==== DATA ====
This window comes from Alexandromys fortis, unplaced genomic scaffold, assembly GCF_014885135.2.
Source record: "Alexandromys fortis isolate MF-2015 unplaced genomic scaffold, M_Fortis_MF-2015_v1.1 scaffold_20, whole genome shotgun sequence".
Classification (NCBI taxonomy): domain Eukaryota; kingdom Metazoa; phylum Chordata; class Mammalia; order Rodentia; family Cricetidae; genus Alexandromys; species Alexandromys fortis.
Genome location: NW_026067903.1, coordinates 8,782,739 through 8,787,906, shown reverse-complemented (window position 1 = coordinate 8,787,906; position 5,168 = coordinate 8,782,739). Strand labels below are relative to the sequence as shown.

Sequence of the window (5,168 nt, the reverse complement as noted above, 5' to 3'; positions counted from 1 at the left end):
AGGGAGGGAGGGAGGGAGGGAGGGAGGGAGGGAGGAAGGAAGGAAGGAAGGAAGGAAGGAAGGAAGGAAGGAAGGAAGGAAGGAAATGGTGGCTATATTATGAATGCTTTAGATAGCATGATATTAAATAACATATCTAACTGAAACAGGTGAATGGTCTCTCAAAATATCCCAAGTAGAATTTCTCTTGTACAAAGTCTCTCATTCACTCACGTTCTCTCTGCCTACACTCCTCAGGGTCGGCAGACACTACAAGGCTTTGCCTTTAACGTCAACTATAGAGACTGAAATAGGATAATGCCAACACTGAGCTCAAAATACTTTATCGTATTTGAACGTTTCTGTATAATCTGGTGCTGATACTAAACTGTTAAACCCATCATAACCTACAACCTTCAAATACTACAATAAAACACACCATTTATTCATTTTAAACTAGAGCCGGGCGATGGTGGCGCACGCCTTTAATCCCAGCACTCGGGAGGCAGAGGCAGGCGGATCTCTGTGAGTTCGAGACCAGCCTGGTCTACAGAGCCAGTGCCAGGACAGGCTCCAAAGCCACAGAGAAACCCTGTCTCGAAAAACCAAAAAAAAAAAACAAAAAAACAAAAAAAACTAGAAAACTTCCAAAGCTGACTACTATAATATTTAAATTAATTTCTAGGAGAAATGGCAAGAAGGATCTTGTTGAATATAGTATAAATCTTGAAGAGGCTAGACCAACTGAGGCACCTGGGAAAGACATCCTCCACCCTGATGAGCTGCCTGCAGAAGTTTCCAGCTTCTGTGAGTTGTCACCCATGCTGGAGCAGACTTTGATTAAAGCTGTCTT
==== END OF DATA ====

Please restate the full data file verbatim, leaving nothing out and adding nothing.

This window comes from Alexandromys fortis, unplaced genomic scaffold, assembly GCF_014885135.2.
Source record: "Alexandromys fortis isolate MF-2015 unplaced genomic scaffold, M_Fortis_MF-2015_v1.1 scaffold_20, whole genome shotgun sequence".
Classification (NCBI taxonomy): domain Eukaryota; kingdom Metazoa; phylum Chordata; class Mammalia; order Rodentia; family Cricetidae; genus Alexandromys; species Alexandromys fortis.
Genome location: NW_026067903.1, coordinates 8,782,739 through 8,787,906, shown reverse-complemented (window position 1 = coordinate 8,787,906; position 5,168 = coordinate 8,782,739). Strand labels below are relative to the sequence as shown.

Sequence of the window (5,168 nt, the reverse complement as noted above, 5' to 3'; positions counted from 1 at the left end):
AGGGAGGGAGGGAGGGAGGGAGGGAGGGAGGGAGGAAGGAAGGAAGGAAGGAAGGAAGGAAGGAAGGAAGGAAGGAAGGAAGGAAATGGTGGCTATATTATGAATGCTTTAGATAGCATGATATTAAATAACATATCTAACTGAAACAGGTGAATGGTCTCTCAAAATATCCCAAGTAGAATTTCTCTTGTACAAAGTCTCTCATTCACTCACGTTCTCTCTGCCTACACTCCTCAGGGTCGGCAGACACTACAAGGCTTTGCCTTTAACGTCAACTATAGAGACTGAAATAGGATAATGCCAACACTGAGCTCAAAATACTTTATCGTATTTGAACGTTTCTGTATAATCTGGTGCTGATACTAAACTGTTAAACCCATCATAACCTACAACCTTCAAATACTACAATAAAACACACCATTTATTCATTTTAAACTAGAGCCGGGCGATGGTGGCGCACGCCTTTAATCCCAGCACTCGGGAGGCAGAGGCAGGCGGATCTCTGTGAGTTCGAGACCAGCCTGGTCTACAGAGCCAGTGCCAGGACAGGCTCCAAAGCCACAGAGAAACCCTGTCTCGAAAAACCAAAAAAAAAAAACAAAAAAACAAAAAAAACTAGAAAACTTCCAAAGCTGACTACTATAATATTTAAATTAATTTCTAGGAGAAATGGCAAGAAGGATCTTGTTGAATATAGTATAAATCTTGAAGAGGCTAGACCAACTGAGGCACCTGGGAAAGACATCCTCCACCCTGATGAGCTGCCTGCAGAAGTTTCCAGCTTCTGTGAGTTGTCACCCATGCTGGAGCAGACTTTGATTAAAGCTGTCTT